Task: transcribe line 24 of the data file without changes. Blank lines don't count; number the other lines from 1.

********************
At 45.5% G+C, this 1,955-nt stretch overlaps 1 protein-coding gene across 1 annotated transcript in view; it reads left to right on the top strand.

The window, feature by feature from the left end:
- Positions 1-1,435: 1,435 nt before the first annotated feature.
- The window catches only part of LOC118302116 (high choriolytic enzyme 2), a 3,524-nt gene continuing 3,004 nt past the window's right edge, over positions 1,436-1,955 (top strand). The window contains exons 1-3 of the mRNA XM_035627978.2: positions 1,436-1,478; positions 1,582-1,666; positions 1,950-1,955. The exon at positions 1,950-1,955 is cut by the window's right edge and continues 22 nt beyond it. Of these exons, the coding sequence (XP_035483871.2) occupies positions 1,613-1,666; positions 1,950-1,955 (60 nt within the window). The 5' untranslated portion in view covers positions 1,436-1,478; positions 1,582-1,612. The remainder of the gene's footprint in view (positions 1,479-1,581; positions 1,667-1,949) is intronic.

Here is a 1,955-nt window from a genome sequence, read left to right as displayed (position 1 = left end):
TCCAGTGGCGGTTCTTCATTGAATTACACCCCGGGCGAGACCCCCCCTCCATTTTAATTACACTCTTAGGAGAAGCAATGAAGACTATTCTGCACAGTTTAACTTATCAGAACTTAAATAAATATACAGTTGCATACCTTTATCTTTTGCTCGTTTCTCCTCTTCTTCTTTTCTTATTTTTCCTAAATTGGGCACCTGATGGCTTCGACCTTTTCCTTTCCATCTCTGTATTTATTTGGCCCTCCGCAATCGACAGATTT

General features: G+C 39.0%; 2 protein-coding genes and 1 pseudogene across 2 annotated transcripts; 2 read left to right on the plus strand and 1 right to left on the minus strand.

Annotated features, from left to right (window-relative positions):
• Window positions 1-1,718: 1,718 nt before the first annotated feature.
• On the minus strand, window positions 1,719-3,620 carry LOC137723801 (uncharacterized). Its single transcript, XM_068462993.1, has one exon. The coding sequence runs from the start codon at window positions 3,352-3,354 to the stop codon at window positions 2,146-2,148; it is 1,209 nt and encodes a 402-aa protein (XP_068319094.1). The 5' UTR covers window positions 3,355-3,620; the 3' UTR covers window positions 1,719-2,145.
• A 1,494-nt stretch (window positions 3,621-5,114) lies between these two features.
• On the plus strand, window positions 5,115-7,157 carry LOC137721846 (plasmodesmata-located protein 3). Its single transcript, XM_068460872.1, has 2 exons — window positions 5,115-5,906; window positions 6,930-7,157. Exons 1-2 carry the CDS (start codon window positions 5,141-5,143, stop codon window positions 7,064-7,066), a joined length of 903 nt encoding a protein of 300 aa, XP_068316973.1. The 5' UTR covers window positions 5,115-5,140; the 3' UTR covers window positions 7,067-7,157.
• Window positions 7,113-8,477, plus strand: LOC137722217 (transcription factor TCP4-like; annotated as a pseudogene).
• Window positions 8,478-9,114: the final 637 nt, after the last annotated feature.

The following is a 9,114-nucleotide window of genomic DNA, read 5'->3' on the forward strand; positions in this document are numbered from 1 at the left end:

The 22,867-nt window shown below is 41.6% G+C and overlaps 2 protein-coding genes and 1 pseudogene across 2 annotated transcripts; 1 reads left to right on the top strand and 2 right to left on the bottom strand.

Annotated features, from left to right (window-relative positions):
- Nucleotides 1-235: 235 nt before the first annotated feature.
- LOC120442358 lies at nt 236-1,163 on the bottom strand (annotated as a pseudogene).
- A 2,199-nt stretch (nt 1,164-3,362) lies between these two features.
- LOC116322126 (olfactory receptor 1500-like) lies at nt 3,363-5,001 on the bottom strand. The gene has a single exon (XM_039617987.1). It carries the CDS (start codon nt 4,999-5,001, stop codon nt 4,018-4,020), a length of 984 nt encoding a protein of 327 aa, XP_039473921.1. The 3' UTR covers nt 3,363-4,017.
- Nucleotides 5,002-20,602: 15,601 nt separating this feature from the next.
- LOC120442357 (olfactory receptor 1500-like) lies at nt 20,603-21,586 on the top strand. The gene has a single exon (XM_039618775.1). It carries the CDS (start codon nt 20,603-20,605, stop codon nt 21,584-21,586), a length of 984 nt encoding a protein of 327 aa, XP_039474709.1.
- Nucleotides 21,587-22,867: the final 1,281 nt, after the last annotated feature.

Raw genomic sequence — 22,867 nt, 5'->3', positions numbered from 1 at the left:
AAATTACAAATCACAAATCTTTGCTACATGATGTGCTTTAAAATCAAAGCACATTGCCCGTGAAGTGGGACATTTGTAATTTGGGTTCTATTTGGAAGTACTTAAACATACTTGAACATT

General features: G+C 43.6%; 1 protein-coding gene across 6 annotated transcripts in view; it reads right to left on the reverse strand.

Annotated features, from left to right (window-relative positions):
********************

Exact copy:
- Nucleotides 21,587-22,867: the final 1,281 nt, after the last annotated feature.